In preparation for the ASCL Cymru's annual conference, we surveyed our members about the impact of the new 14-19 learning pathways initiative. Not surprisingly, the study confirmed school leaders' strong support for this initiative.
Members are excited about the opportunities to provide a wider, more relevant curriculum. They express support for collaboration, and of curriculum development, and we wholeheartedly subscribe to the Assembly government's aim to provide a world-class education for all pupils in Wales.
But the survey also showed real concern about the funding and practicalities of this ambitious scheme. There are worries about the lack of progress in eliminating the barriers that exist because of lack of funding, as well as rural and Welsh language issues.
Welsh secondaries have maintained excellent standards, despite a well documented lack of funding. But there is a real possibility of these standards being eroded if collaborative working is not established effectively. Our members want this initiative to succeed, but not at the expense of other schemes of work in schools.
Wales can be proud of the successful changes made to its educational provision, including the foundation phase, the abolition of Sats and league tables, and the introduction of the Welsh baccalaureate. The common factor in these initiatives, despite the concerns about funding, was a collaborative approach and a timescale that gave the opportunity to pilot initiatives fully and learn valuable lessons. ASCL Cymru is concerned that this successful approach has not been adopted in the 14-19 learning pathways agenda - specifically in terms of timescale.
As one school leader said: "The reality of collaboration is truly challenging, and is unlikely to be established in the timescale envisaged by the Assembly government. Despite the valuable work carried out by the network groups, this has only served to establish the fact that there are huge obstacles to overcome, particularly with businesses."
Members, who responded to the survey from all parts of Wales, reported significant inconsistencies in pupil numbers involved, the costs associated with the courses on offer, and the difficulties in offering shared timetables between institutions.
It is difficult to determine how this initiative is going to be sustained once funding is reduced. The hidden costs associated with the administrative, strategic and organisational planning represent a huge commitment in terms of staff time. It is also likely that the more institutions involved in the network or provision, the greater the time demands will be. The exercise showed that for some schools it is only once they began to quantify the time commitments already made that they started to grasp the full implications of their involvement.
There are also the constraints associated with the curriculum reorganisation needed to consolidate timetables with partners at key stages 4 and 5. The real impact is on the core subjects. Timetable demands will result in them being taught in a reduced number of days. The price to be paid for developments at KS4 would be a poorer educational experience for KS3 students. This may not be acceptable to parents.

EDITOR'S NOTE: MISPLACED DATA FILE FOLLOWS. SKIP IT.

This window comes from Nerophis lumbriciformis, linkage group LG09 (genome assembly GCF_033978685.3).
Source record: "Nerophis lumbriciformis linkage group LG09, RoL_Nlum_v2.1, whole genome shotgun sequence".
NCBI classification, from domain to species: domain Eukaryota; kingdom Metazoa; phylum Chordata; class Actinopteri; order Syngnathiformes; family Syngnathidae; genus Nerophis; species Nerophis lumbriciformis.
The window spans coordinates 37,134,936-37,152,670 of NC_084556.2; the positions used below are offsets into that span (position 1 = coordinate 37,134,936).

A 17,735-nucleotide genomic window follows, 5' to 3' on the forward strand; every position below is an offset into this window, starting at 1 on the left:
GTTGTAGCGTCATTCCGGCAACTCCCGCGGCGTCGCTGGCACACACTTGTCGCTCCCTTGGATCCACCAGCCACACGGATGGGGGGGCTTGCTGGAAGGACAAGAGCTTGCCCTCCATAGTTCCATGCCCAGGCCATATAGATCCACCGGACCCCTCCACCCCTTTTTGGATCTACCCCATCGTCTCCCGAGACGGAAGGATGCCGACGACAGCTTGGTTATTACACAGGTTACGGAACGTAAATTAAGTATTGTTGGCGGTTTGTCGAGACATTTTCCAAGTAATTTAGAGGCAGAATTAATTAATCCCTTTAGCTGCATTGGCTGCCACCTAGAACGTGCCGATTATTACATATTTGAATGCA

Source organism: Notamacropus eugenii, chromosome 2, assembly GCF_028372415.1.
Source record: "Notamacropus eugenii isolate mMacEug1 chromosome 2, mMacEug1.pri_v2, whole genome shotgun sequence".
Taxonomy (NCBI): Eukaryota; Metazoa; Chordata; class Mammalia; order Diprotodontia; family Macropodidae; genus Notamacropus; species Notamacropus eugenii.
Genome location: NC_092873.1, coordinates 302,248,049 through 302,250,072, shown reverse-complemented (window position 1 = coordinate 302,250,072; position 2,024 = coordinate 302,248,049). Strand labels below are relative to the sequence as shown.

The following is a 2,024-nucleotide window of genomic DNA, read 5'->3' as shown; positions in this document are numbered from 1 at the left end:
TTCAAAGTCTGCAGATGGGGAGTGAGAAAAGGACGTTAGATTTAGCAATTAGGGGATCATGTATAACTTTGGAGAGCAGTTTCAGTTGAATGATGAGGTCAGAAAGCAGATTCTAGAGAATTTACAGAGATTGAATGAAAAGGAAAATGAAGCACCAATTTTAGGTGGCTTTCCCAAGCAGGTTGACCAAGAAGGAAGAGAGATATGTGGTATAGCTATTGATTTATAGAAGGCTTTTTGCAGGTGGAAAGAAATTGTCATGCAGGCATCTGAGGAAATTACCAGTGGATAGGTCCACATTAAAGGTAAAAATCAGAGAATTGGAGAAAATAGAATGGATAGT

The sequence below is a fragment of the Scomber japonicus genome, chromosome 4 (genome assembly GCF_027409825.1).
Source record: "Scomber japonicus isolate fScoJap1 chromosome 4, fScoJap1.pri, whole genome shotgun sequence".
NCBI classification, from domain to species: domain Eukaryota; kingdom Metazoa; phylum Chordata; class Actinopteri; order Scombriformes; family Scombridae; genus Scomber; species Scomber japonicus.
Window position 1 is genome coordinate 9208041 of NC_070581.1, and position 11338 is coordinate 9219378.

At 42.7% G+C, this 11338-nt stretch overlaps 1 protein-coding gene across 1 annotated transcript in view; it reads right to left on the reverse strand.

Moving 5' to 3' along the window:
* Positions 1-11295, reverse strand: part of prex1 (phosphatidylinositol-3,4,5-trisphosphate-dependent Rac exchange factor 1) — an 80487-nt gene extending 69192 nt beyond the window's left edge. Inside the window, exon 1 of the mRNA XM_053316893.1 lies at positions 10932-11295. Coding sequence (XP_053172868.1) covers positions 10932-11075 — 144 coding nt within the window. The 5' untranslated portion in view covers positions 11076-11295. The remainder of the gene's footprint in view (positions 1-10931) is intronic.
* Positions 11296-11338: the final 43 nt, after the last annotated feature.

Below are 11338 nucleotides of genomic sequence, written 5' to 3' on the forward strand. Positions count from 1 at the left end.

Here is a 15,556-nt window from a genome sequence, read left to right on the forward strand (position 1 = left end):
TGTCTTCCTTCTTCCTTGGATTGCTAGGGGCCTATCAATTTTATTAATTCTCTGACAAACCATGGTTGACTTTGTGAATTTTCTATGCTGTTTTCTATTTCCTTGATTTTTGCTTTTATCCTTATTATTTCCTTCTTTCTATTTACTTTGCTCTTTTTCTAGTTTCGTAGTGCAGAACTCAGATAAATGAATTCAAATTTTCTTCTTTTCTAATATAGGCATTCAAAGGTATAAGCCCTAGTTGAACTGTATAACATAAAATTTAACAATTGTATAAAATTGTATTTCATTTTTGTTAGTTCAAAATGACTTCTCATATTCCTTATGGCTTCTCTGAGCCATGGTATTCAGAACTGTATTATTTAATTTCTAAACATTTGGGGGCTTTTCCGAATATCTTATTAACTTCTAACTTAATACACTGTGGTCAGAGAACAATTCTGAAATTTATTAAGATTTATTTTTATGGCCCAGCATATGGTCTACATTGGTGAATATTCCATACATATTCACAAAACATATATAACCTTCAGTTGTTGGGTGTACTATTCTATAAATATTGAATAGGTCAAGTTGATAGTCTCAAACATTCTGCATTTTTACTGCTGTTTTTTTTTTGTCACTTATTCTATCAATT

The funding arrangements for the networks are disguising the true costs of the initiative. There is a lack of transparency, and it is difficult to disentangle the direct funding for the new curriculum models being developed by the networks. Since this funding is coming from additional grants, there is real concern about sustainability. Once the grants cease, it is difficult to determine how the savings necessary in the core funding can be made. A small school with a limited number of pupils involved in courses outside the school will have to maintain a substantive curriculum for pupils still in school. It is therefore unlikely that the school will see any savings because it will still have to offer classes in option blocks as well as fund courses for a minority travelling to different venues.
There is a real commitment to making the pathways work, but the barriers to progress should not be underestimated. We are far from identifying the true costs of partnership working, but above all it is clear many school leaders feel that the timescales for establishing these key partnerships are unrealistic.
The lesson from the foundation phase and the Welsh baccalaureate is that the best results come from a full pilot testing of proposals that enables the real costs and barriers to be assessed in the light of experience.
The ASCL Cymru today calls on the Assembly government to delay implementation for all schools for two or three years and to seek volunteer networks - in differing contexts - to take part in a full trial, from September 2009, of the proposals contained in the draft Learning Skills Measure. In the light of these pilots, we would be more certain that all pupils in Wales had access to the educational experiences that would best equip them for their roles as adults in the coming decades.
Nigel Stacey, President of the heads' union ASCL Cymru.